Increasing support for people in temporary and emergency accommodation
Plans to introduce extra support for people in emergency and temporary accommodation are being discussed at the Housing & New Homes Committee next week.
The proposal comes in response to the increasing levels of multiple and complex needs experienced by people becoming homeless in the city.
If approved, it will expand the options for supporting vulnerable people in emergency and temporary accommodation currently provided by the council’s two welfare officers.
The additional support will be based around what worked well in the council’s previous housing support service, which came to an end in 2015.
The recommendation is to set the service up for one year initially while looking at alternative options for increasing support in the longer term.
Emergency and temporary accommodation in Brighton & Hove
With around 1,700 households currently living in emergency and temporary accommodation in the city, the demand on the service is extremely high.
Most are living in longer-term temporary accommodation in good quality houses and flats, and generally need little or no support.
However, around 400 households are in emergency accommodation, with around 125 of those in accommodation outside the city. Where people are placed depends on the availability at the time they become homeless.
Many of these households require support on a spectrum of intensive help to basic practical support to help them settle in and manage their accommodation. These needs are not necessarily identified as part of the homeless assessment.
Councillor Anne Meadows, chair of the Housing & New Homes Committee, said: “We are seeing a rising level of complex issues in people being made homeless, and without support in place, many are finding it difficult to manage their accommodation.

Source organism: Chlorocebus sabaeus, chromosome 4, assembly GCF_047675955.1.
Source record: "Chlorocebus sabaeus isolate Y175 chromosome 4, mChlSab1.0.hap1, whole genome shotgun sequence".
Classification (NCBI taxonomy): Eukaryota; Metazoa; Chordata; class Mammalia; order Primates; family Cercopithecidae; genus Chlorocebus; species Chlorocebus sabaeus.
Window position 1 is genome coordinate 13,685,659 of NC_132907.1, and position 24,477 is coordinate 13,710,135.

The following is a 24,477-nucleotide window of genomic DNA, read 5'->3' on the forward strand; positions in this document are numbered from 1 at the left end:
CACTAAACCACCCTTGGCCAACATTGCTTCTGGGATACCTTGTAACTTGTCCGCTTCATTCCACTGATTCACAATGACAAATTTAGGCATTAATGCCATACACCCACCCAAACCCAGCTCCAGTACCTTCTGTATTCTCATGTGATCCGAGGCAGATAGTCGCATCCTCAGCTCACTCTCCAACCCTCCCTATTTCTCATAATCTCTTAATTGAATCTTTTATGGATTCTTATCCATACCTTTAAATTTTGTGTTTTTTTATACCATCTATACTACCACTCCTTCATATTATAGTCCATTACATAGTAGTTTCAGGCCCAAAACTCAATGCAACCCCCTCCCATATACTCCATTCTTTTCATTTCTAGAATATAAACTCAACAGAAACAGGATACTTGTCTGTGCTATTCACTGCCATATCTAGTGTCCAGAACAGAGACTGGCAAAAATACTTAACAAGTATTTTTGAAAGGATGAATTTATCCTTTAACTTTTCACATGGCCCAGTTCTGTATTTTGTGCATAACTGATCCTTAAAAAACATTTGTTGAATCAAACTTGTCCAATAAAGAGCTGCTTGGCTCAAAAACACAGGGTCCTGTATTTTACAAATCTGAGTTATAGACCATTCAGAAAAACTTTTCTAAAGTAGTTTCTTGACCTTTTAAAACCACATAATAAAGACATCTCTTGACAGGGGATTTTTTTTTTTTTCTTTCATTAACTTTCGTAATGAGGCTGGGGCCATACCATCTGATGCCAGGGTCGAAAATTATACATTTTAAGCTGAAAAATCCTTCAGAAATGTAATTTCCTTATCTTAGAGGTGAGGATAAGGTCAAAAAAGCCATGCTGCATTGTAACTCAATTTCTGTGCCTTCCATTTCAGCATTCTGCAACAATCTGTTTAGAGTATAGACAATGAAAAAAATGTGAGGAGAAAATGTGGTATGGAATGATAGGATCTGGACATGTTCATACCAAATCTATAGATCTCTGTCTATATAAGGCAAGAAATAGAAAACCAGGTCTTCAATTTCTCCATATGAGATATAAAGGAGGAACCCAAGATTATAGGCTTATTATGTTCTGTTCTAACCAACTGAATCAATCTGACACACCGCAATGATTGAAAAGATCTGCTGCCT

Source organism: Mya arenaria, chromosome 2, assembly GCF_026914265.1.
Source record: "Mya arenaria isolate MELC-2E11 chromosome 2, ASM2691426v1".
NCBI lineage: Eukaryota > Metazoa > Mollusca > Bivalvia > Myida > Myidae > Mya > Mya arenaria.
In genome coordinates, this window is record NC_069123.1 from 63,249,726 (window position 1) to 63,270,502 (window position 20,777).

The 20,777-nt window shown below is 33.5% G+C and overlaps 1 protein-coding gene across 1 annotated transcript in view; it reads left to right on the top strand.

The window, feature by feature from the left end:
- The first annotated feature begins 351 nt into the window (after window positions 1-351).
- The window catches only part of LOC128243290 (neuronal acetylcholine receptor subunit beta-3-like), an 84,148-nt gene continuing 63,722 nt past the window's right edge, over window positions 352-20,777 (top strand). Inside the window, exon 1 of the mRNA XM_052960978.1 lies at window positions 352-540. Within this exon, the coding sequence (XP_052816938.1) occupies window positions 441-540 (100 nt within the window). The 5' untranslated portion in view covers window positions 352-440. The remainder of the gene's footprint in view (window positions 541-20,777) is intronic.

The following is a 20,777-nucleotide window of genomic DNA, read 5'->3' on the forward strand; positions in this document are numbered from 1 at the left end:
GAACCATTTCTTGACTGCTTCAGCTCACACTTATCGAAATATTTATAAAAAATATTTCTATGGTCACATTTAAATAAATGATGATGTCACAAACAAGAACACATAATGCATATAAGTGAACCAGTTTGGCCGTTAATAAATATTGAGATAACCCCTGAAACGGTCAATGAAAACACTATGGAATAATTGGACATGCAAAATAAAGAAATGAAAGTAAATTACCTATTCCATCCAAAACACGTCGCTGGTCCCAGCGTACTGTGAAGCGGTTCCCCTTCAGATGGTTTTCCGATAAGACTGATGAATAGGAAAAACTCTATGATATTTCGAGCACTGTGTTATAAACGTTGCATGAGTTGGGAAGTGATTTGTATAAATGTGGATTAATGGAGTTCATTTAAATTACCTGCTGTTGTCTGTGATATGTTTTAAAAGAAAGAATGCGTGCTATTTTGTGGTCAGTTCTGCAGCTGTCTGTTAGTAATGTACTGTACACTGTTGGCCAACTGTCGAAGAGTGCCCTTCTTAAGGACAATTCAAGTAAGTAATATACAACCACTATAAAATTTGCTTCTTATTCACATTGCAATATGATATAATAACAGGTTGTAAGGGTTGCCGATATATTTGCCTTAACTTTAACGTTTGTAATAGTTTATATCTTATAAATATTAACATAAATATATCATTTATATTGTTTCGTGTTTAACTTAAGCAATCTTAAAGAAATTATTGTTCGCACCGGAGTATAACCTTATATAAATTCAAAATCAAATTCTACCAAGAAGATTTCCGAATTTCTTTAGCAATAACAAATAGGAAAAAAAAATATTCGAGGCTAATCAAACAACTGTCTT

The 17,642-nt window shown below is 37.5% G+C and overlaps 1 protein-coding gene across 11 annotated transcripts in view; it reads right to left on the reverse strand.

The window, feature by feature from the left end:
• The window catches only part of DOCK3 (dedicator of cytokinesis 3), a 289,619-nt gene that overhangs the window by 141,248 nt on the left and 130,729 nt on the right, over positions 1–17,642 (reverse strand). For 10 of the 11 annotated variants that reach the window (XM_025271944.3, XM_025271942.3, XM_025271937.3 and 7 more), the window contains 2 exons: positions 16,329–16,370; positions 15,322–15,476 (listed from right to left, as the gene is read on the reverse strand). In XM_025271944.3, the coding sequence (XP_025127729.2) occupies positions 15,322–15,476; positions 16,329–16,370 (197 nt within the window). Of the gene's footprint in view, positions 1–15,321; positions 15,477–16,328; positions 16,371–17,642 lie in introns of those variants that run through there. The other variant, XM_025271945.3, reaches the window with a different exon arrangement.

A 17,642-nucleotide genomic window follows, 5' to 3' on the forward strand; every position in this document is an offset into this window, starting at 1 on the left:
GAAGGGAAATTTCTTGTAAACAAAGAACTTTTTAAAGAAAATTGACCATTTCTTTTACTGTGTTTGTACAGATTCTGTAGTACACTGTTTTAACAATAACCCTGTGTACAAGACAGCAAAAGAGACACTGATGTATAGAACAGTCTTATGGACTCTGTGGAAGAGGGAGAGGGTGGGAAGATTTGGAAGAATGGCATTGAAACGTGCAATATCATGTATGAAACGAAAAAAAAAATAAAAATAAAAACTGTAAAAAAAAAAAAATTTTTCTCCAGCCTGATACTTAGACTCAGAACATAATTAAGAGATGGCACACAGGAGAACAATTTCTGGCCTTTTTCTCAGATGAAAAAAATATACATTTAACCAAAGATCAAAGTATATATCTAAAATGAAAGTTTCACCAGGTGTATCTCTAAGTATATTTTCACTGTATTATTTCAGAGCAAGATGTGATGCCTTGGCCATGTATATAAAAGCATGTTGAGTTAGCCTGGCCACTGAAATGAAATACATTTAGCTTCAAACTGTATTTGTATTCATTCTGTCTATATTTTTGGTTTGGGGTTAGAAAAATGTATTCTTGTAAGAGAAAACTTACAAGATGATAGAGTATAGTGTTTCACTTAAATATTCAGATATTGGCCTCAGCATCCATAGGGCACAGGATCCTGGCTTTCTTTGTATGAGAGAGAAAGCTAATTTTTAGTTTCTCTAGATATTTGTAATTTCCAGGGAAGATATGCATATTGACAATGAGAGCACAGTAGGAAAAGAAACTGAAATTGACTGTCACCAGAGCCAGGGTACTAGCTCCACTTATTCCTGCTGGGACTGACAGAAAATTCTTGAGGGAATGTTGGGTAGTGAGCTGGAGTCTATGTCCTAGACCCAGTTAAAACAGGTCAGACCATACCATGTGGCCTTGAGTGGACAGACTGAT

“We have listened to concerns about the gaps in the service and believe increasing the level of support for households in emergency and temporary accommodation will help residents.”
If agreed, the proposal will go to the Policy, Resources & Growth committee Budget meeting on 14 February for final approval.
The additional cost for expanding the support is estimated to be around £250,000 a year.
If you’re worried about becoming homeless, get in touch with our Early Intervention Service. It is important to get help and advice at an early stage, so contact us as soon as you can.
The service provides support to anyone experiencing difficulty with their tenancy and at risk of homelessness, and is available to all residents in the city.
By getting involved at a much earlier stage give us more time to work with people to identify the best way to help them avoid homelessness.
Since its launch in 2017, the early intervention service has helped over 260 families avoid becoming homeless. Over 70% of these were ‘priority need’ cases who would otherwise have need to be placed into temporary accommodation.
Get in touch by emailing firstname.lastname@example.org or calling 01273 294400.